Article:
US issues new, secure $100 notes

October 8, 2013
These 100 dollar notes will be phased out for the more secure ones. Photo/AFP
These 100 dollar notes will be phased out for the more secure ones. Photo/AFP

, NAIROBI, Kenya Oct 8 – The United States government has issued a new $100 note.

The Federal Reserve on Tuesday began supplying financial institutions with a redesigned $100 note that incorporates new security features to deter counterfeiters and help businesses and consumers tell whether a note is genuine.

Federal Reserve Board Governor Jerome Powell says the new design incorporates security features that make it easier to authenticate, but harder to replicate.

“As the new note transitions into daily transactions, the user-friendly security features will allow the public to more easily verify its authenticity,” he says.

Powell says the Federal Reserve, US Department of the Treasury, US Bureau of Engraving and Printing, and the US Secret Service partner to redesign Federal Reserve notes to stay ahead of counterfeiting threats.

The redesigned $100 note includes two new security features: a blue 3-D security ribbon with images of bells and 100s, and a colour-changing bell in an inkwell.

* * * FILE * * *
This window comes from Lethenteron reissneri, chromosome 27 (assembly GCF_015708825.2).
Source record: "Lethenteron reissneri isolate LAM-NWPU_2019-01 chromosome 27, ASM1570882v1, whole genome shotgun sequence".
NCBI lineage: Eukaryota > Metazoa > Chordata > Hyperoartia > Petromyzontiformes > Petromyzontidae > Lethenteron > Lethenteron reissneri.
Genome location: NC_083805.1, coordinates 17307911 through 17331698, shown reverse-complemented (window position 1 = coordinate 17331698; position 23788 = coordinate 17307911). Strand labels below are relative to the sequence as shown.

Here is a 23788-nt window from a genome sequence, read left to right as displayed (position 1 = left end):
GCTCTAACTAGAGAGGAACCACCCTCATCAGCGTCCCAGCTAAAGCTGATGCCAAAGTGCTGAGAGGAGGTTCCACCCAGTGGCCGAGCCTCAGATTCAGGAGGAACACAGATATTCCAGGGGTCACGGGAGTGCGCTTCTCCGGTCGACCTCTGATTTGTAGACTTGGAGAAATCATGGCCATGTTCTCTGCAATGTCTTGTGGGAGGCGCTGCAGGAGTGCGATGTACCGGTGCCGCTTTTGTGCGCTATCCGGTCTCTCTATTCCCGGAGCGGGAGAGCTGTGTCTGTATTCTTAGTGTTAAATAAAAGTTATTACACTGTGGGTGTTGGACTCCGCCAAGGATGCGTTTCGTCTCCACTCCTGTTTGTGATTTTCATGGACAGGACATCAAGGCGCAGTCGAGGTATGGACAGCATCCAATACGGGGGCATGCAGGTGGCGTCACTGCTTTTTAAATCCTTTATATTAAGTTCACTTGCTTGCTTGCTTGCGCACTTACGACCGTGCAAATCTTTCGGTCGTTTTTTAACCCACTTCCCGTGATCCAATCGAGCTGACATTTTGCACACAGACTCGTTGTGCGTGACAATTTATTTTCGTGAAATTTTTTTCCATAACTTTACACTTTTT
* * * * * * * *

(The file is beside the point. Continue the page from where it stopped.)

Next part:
Benjamin Franklin’s portrait is featured on the front of the $100 note printed on paper composed of 25 percent linen and 75 percent cotton, and contains red and blue security fibres.

The new features, and additional features retained from the previous design, such as a watermark, offer the public a simple way to visually authenticate the redesigned $100 note.

Consumers worldwide are advised that it is not necessary to trade in older-design $100 notes for new ones. It is US government policy that all designs of US currency remain legal tender, regardless of when they were issued.

Distance, demand, and the policies of individual financial institutions will influence how quickly the redesigned notes reach businesses and consumers around the world.


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